In 1985, Justice Minister Nelson Mandela and Kobie Coetsee held a series of meetings. Brand called the meetings "special night occasions."  One night they were ordered to take Mandela to Kobie Coetsee's house on a "secret mission." Brand had to fetch Mandela's suit because he was not allowed to keep the suit in his cell. They left at the back door of the prison so as not to alert anyone else. This visit involved no guards. But, national intelligence was waiting for them.

Coetsee, whose original motive was to neutralise Mandela by offering him freedom in exchange for a public renunciation of violence, was among the first Afrikaner nationalist politicians to grasp the truth that white minority rule really was doomed.

At Kobie Coetsee's house, Mandela started negotiating in a special garage that was monitored and recorded by cassette. The warders were not allowed to listen the recordings -- only national intelligence was dealing with those conversations. But, Brand was there, and he remembers still the way one day when Mr. Kobie Coetsee asked Mandela what he going to drink, and Mandela said, "Sir, I will drink the same as you."

Brand recalls, "So Mr. Kobie Coetsee ordered, and Mandela took the same drink. That was whiskey on ice. That I can still remember and when we walked out one day. Mandela stood with his hand around Mr. Kobie Coetsee. He said to Mr. Kobie Coetsee, 'You know, when we walked out here, Mr. Munro, Mr. Brand, Mr. Gregory there... they will say look he has become white.'  And we made a joke of it, and all of us were laughing for this joke. So we got him (Mandela) in the car and took him back to Pollsmoor."

After Coetsee's discussions with Mandela, the prison officials allowed Nelson more movement. They received instructions from the head office that they must take Mandela out for a Sunday afternoon trip somewhere outside Pollsmoor. On these trips, Mandela was suddenly discovering things such as technological advances in cars, in televisions, and in radios. He had been in prison so long that he had no idea about what was happening in the real world.

"The first time we took him out in a car, was a big surprise for him. He was standing next to the door. He tried to open this door. He was looking for a button to press. The year when he got to prison, the cars didn't have handles which lift up, and he was standing outside and he knocked. He said, 'Mr. Brand, I can't open the door.' I said, 'Just open the handle there, the handle is there.' He said he can't find the handle. I said, 'Just put your hand in and lift the thing.' He didn't know how to open it."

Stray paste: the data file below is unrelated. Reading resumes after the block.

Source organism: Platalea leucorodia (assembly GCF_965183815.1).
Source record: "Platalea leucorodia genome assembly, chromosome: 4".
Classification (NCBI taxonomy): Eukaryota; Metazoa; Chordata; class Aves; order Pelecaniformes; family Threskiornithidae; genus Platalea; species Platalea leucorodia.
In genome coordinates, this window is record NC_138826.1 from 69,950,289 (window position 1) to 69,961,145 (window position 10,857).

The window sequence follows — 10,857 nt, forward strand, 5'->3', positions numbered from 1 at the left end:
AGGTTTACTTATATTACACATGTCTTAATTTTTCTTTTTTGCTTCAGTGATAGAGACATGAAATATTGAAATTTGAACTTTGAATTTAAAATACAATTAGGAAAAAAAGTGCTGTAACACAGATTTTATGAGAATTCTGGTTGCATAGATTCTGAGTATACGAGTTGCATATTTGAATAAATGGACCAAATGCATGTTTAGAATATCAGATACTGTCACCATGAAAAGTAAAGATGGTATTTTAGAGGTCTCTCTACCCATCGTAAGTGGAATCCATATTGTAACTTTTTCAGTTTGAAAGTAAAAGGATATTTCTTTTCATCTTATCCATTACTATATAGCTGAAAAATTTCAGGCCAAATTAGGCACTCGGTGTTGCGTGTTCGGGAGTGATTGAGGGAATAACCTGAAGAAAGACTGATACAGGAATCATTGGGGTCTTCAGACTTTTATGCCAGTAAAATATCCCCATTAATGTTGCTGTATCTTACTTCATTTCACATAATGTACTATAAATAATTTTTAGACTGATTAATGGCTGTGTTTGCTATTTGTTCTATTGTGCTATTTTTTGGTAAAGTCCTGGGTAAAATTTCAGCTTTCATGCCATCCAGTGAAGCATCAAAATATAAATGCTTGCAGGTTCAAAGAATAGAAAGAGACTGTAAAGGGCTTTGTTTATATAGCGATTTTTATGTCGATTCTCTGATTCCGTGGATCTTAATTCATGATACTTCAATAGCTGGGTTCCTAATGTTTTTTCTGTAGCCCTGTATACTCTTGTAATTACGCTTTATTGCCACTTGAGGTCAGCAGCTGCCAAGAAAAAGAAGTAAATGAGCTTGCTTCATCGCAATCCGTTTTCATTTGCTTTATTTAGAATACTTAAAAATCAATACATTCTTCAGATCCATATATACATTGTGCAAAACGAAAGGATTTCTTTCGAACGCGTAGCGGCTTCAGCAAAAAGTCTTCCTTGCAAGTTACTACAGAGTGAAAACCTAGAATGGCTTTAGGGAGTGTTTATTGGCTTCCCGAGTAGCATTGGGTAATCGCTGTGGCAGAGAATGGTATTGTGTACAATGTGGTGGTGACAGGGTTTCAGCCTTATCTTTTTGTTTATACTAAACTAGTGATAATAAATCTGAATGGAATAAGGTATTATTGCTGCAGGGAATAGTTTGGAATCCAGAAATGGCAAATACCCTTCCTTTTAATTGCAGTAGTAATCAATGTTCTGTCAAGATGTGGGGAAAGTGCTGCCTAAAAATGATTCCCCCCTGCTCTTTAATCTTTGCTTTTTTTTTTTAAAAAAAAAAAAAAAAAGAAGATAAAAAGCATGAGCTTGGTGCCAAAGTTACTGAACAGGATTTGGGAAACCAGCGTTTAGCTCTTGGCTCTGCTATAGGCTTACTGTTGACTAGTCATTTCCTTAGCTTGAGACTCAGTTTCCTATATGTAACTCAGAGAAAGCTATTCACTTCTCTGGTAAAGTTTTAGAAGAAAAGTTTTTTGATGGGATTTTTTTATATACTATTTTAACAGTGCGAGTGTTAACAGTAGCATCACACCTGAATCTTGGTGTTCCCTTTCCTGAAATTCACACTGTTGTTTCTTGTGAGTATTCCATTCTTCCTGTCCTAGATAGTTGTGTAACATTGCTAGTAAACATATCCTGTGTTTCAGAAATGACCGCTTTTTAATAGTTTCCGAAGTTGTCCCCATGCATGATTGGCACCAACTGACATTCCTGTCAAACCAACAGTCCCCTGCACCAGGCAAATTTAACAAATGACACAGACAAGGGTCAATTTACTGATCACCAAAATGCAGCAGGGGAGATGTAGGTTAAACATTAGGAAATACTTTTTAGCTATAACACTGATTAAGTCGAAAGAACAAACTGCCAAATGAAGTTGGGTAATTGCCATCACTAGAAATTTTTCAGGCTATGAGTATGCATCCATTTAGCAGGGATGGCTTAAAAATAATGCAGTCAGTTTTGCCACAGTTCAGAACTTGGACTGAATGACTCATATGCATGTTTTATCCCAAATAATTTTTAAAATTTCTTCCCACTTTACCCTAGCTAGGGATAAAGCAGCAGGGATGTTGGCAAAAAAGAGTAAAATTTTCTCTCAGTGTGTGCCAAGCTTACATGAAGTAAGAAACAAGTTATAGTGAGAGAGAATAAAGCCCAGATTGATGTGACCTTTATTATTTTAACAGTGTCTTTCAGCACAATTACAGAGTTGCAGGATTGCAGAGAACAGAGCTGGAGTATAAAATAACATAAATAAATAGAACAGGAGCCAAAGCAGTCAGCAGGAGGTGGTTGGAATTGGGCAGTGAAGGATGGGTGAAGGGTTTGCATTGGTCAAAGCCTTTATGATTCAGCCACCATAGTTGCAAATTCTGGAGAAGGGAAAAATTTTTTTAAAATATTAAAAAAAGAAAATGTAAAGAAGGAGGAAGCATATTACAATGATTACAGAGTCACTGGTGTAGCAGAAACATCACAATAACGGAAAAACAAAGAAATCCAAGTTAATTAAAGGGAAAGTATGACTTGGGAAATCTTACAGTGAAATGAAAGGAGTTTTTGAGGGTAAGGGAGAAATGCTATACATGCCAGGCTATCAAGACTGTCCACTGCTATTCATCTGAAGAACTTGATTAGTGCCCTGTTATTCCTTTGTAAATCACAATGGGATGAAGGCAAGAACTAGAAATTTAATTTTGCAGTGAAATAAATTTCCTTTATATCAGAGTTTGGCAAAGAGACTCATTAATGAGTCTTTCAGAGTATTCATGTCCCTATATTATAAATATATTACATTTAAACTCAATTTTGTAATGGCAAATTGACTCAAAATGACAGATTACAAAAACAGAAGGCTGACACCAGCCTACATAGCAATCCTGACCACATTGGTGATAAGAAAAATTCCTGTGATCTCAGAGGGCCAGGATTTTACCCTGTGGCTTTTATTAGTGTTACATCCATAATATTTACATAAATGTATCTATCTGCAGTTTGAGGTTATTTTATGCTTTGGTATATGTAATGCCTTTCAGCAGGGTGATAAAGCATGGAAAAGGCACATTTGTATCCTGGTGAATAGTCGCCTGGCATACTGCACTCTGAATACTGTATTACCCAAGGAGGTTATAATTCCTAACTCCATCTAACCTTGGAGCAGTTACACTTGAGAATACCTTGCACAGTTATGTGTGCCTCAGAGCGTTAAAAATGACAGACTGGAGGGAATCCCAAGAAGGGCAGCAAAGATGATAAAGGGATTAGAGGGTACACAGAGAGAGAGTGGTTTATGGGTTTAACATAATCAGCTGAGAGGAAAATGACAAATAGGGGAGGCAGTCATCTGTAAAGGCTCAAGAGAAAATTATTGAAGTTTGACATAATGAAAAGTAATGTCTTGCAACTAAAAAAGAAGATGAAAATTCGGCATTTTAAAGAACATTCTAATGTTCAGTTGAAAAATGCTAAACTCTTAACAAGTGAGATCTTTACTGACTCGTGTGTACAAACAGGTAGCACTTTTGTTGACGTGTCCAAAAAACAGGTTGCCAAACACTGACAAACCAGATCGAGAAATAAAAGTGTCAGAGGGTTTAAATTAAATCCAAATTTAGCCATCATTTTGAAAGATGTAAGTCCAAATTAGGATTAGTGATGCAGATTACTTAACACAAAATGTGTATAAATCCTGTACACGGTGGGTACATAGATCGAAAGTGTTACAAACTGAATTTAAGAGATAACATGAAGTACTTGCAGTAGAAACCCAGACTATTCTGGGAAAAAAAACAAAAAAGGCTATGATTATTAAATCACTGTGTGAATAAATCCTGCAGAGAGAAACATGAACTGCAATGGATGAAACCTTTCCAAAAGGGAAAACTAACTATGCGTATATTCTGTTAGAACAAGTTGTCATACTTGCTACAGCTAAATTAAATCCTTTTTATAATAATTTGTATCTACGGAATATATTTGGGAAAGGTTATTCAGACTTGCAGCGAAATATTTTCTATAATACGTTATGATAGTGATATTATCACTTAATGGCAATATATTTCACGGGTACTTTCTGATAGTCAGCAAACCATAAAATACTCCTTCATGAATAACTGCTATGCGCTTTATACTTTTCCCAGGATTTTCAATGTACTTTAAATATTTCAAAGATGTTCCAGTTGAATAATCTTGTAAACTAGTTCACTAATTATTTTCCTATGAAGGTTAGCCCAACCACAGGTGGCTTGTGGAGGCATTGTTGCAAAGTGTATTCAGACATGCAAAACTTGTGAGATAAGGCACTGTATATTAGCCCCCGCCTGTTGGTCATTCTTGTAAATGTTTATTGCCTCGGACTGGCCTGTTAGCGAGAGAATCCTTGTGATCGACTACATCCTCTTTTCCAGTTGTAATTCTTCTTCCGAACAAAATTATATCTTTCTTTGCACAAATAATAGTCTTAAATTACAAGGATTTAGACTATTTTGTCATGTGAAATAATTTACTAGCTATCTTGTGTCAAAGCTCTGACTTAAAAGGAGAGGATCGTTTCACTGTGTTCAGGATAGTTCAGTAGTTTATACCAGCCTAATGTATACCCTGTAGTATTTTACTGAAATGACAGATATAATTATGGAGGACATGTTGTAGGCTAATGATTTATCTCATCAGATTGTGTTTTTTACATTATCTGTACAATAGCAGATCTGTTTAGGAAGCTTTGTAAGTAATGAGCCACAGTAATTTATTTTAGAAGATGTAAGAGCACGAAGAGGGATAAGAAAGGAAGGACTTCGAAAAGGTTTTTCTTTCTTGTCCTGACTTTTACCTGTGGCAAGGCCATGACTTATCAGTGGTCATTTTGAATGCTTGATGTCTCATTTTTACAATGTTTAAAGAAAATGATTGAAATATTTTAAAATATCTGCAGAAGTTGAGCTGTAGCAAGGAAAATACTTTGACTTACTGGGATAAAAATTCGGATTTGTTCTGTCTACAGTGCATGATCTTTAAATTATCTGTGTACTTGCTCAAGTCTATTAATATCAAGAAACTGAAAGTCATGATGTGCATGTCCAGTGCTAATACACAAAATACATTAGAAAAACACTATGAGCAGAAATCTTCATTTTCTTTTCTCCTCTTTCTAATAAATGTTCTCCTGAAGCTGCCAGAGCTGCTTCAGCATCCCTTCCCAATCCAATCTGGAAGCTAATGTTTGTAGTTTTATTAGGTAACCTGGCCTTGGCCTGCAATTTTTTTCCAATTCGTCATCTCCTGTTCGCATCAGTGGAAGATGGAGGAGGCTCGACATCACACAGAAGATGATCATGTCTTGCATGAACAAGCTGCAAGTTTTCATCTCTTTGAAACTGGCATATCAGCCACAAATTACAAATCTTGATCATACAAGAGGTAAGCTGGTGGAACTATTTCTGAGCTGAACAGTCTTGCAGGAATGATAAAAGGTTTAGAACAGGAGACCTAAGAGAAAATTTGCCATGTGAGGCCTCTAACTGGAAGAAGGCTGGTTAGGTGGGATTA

One time Mandela came into Brand's home. He actually stood inside and talked on the phone. 

Another time, they took him to Constantia to visit a farmer. The farmer was not worried about talking with Mandela. They all walked through the grapes, and Mandela picked some grapes to eat. 

On yet another occasion, they took Mandela to a big dam in Pollsmoor where children would often fish. He got out of the car. While the commanding officer and Brand sat watching him in the car, Mandela walked alone there on the side of the dam and talked to the children while they were fishing.


Winnie Mandela Targeted Also

Nomzamo Winfreda Zanyiwe Madikizela met lawyer and anti-apartheid activist Nelson Mandela in 1957. They married in 1958 and had two daughters

In the early hours of the morning of May 12, 1969, the security police awakened Winnie, Nelson's wife, at home in Orlando and detained her without charge under the 1967 Terrorism Act, which gave the government unprecedented powers of arrest and detention without trial.

In Pretoria, Winnie was denied bail and visitors; over the next weeks and months, she was relentlessly and brutally interrogated. Winnie Spent 17 months in solitary confinement in Pretoria Central Prison.